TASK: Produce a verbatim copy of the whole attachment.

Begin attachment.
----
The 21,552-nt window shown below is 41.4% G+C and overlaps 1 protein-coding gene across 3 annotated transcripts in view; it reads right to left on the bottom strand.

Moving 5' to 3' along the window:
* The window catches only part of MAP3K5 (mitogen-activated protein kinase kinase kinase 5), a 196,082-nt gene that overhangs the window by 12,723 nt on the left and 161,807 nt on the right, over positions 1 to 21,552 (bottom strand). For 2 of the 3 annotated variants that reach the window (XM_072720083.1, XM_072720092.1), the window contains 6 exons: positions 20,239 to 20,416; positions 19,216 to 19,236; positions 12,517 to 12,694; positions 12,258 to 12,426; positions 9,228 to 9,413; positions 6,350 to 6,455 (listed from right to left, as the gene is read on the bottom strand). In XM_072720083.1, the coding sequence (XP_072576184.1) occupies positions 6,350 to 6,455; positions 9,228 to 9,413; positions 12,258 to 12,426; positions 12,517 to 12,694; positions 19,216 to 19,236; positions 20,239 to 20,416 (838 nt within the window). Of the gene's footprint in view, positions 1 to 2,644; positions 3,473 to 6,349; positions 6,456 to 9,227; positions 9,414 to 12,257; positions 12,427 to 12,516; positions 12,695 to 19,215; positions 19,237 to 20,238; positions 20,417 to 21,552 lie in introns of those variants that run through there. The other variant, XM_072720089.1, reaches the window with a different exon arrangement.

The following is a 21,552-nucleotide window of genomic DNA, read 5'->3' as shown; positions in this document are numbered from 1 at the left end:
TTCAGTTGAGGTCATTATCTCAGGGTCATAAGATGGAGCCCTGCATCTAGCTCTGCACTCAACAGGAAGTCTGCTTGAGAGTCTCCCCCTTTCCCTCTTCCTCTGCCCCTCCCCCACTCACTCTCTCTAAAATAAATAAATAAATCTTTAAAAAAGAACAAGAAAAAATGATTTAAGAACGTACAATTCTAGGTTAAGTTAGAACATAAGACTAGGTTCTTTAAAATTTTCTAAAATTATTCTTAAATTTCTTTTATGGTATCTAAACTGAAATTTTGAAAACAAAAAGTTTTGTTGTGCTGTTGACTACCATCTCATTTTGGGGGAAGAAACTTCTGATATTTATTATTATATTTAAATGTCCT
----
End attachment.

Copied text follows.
The 21,552-nt window shown below is 41.4% G+C and overlaps 1 protein-coding gene across 3 annotated transcripts in view; it reads right to left on the bottom strand.

Moving 5' to 3' along the window:
* The window catches only part of MAP3K5 (mitogen-activated protein kinase kinase kinase 5), a 196,082-nt gene that overhangs the window by 12,723 nt on the left and 161,807 nt on the right, over positions 1 to 21,552 (bottom strand). For 2 of the 3 annotated variants that reach the window (XM_072720083.1, XM_072720092.1), the window contains 6 exons: positions 20,239 to 20,416; positions 19,216 to 19,236; positions 12,517 to 12,694; positions 12,258 to 12,426; positions 9,228 to 9,413; positions 6,350 to 6,455 (listed from right to left, as the gene is read on the bottom strand). In XM_072720083.1, the coding sequence (XP_072576184.1) occupies positions 6,350 to 6,455; positions 9,228 to 9,413; positions 12,258 to 12,426; positions 12,517 to 12,694; positions 19,216 to 19,236; positions 20,239 to 20,416 (838 nt within the window). Of the gene's footprint in view, positions 1 to 2,644; positions 3,473 to 6,349; positions 6,456 to 9,227; positions 9,414 to 12,257; positions 12,427 to 12,516; positions 12,695 to 19,215; positions 19,237 to 20,238; positions 20,417 to 21,552 lie in introns of those variants that run through there. The other variant, XM_072720089.1, reaches the window with a different exon arrangement.

The following is a 21,552-nucleotide window of genomic DNA, read 5'->3' as shown; positions in this document are numbered from 1 at the left end:
TTCAGTTGAGGTCATTATCTCAGGGTCATAAGATGGAGCCCTGCATCTAGCTCTGCACTCAACAGGAAGTCTGCTTGAGAGTCTCCCCCTTTCCCTCTTCCTCTGCCCCTCCCCCACTCACTCTCTCTAAAATAAATAAATAAATCTTTAAAAAAGAACAAGAAAAAATGATTTAAGAACGTACAATTCTAGGTTAAGTTAGAACATAAGACTAGGTTCTTTAAAATTTTCTAAAATTATTCTTAAATTTCTTTTATGGTATCTAAACTGAAATTTTGAAAACAAAAAGTTTTGTTGTGCTGTTGACTACCATCTCATTTTGGGGGAAGAAACTTCTGATATTTATTATTATATTTAAATGTCCT